Kamoli issues ultimatum

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Establish an independent board to probe Maseru bombings or forget about army cooperation

Bongiwe Zihlangu

The Lesotho Defence Force (LDF) Commander Lieutenant General Tlali Kamoli has called for the establishment of an independent body to investigate the simultaneous bombing of three Maseru homes on the night of 27 January this year.

Unknown assailants attacked the home of Lesotho Mounted Police Service (LMPS) Commissioner, Khothatso Tšooana in Ha Abia and those of Liabiloe Ramoholi and her neighbour, ‘Mamoletsane Moletsane, in Moshoeshoe II on the night in question.

However, as part of investigations into the attacks, the police would want to interview eight LDF members, but Lt Gen Kamoli has refused to surrender the soldiers, souring relations between the two security agencies.
The LMPS has since publicly expressed frustration at the LDF’s refusal to cooperate in the investigation by releasing the soldiers for questioning.

However, addressing a media conference at the Makoanyane Barracks on Tuesday this week, Lt Gen Kamoli said he was calling for an independent probe into the bombings because in his view, “the investigation was bungled from the onset”.
“I’ve consulted with and advised relevant stakeholders that an independent Board of Inquiry into the bombings should be established,” said Lt Gen Kamoli. “This is because this matter was not handled properly from the very beginning and I’ve extensively consulted and discussed this on relevant platforms.”

Lt General Kamoli — who was in the company of LDF Deputy Commander, Major General Khoantle Motsomotso, Head of Personnel-Human Resources, Brigadier Poqa Motoa, Brigadier Ramanka Mokaloba, Brigadier Kaibe, who heads the LDF finance department, and the LDF Legal Advisor, Major Bulane Sechele — also suggested the police could take the “legal route” in the event the board of inquiry was not established.
“If the Independent Board of Inquiry is not set-up, then the police should simply have the eight soldiers brought before the courts of law without expecting the military to help them detain the suspects.
“For the purpose of maintaining good relations between the LMPS and LDF, we say it’s either an Independent Board of Inquiry or we go the legal route,” Lt General Kamoli said.
The army commander also said he was not going to “babysit” those who were not competent enough to carry out their duties.
“I don’t arrest people but only arrest soldiers using the Military Police (MP), on issues pertaining to the LDF,” he said.
“My job is not to babysit other people’s ministries; I work for the LDF.”

The LDF commander also emphasised the army felt “judged” by the public and dismissed any notion that the military supported criminals.
“We believe we were judged unfairly and prematurely but at the same time, we believed it was because people did not know any better,” he said.
“At least now people know our position and I wish to also make it known that we only maintained our silence for a long time to protect the dignity of our country.”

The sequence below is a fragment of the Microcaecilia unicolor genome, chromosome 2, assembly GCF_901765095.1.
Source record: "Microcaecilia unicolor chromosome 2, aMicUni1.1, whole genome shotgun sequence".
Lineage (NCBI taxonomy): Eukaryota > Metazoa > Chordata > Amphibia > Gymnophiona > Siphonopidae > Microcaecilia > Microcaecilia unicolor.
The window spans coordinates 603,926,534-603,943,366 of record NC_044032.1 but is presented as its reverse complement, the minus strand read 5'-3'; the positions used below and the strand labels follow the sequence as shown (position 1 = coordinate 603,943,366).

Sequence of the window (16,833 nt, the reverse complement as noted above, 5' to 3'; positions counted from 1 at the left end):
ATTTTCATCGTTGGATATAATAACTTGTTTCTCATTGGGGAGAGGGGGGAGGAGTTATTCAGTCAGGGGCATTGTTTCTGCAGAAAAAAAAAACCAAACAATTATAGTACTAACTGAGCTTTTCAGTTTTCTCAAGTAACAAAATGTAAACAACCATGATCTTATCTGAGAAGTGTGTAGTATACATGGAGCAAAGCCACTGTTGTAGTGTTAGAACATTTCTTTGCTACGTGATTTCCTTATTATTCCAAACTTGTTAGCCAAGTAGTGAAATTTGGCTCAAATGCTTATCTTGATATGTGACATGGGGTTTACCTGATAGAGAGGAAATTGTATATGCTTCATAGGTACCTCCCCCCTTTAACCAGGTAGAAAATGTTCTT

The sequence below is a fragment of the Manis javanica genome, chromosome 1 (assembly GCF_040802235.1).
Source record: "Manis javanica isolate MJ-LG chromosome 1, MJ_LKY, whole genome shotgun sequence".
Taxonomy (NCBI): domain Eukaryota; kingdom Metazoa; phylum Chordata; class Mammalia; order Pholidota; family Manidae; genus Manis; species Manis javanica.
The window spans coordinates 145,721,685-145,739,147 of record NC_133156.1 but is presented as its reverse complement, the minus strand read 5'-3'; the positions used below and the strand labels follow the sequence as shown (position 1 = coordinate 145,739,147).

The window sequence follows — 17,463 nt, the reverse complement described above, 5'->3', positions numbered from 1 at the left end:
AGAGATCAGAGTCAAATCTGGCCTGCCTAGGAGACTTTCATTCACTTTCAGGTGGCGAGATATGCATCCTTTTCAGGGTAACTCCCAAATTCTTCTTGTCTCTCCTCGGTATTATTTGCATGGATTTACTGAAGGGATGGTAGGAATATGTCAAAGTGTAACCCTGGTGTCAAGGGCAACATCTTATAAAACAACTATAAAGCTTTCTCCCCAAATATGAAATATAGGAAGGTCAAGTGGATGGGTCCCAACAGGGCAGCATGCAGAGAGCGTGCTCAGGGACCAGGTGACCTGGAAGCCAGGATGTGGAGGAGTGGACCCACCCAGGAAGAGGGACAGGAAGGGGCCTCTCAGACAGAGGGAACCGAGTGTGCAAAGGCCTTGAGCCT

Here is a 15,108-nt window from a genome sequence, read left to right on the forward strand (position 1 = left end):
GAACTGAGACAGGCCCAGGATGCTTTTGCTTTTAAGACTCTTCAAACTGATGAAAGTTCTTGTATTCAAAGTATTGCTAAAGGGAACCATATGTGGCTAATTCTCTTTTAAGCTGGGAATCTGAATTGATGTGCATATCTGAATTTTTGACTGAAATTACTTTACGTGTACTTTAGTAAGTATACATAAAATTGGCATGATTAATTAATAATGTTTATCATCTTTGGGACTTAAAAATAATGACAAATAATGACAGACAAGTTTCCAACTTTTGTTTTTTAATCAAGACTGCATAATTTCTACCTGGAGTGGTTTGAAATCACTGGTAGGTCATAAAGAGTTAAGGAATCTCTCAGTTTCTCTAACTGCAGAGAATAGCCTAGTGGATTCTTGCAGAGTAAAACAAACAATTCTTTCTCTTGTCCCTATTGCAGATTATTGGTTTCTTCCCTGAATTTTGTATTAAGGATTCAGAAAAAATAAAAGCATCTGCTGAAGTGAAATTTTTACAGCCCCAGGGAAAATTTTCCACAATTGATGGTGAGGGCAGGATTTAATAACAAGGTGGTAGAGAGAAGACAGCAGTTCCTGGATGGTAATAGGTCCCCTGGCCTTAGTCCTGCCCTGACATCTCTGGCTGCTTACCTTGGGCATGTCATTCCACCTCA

The LDF boss also said although he did not want to talk about it, the public might as well know he was aware of the “talk around town” that he was behind the bombings “because I wanted to kidnap Prime Minister Thomas Thabane”.

He added: “People have said I am behind the bombings and that I had sent Brigadier Mokaloba to execute the crimes because I wanted to kidnap the prime minister.
“How could I possibly want to abduct someone whose whereabouts I know and whose security I am responsible for? I am not scared of anything because I have nothing to hide.”
Addressing the same media conference, Major Sechele accused the police of having “adopted the bad practice of investigating crime using suspects, which is unacceptable”.
“To date, the suspects have not reported themselves to the police because the LMPS has no platform to interrogate suspects,” Major Sechele said, and referred to the Criminal Procedure and Evidence Act 1981, which he said did not give the police the right to interrogate suspects.

Major Sechele further said he had also heard the police were claiming to have sought a warrant of arrest for the eight soldiers, which he said was not possible.
“They can’t have acquired one without summons from the Office of the Director of Public Prosecutions.
“This goes to show that the military is not respected as an institution and our silence makes people believe it is because we have nothing to say,” Major Sechele said.
Where matters of public interest are concerned, Major Sechele said, the Public Inquiries Act should be the guiding principle.
“Why is a Commission of Inquiry not being established? What is stopping its formation to deal with this issue?” Major Sechele asked.
Contacted yesterday on the LDF stance, a member of the Security Committee, Thesele ‘Maseribane, told the Lesotho Times no decision had been made yet on how best to handle the matter.
“Arriving at such a decision about establishing an Independent Board of Inquiry as suggested by Lieutenant General Kamoli cannot be done in the blink of an eye because we’re yet to engage him in talks.
“We’ve already had a one-on-one meeting with Commissioner Tšooana, and soon, we will be having a private meeting with LDF Commander Kamoli to discuss this issue,” Chief ‘Maseribane, who is also the Minister of Gender, Youth, Sports and Recreation, said.
“But I can assure you that positions can change once we engage in negotiations. Discussing matters can lead to positions changing.”

Chief ‘Maseribane added because security issues are highly sensitive “we should not be hasty about getting things done”.
“It’s a process that needs to be treated with the sensitivity it deserves.”

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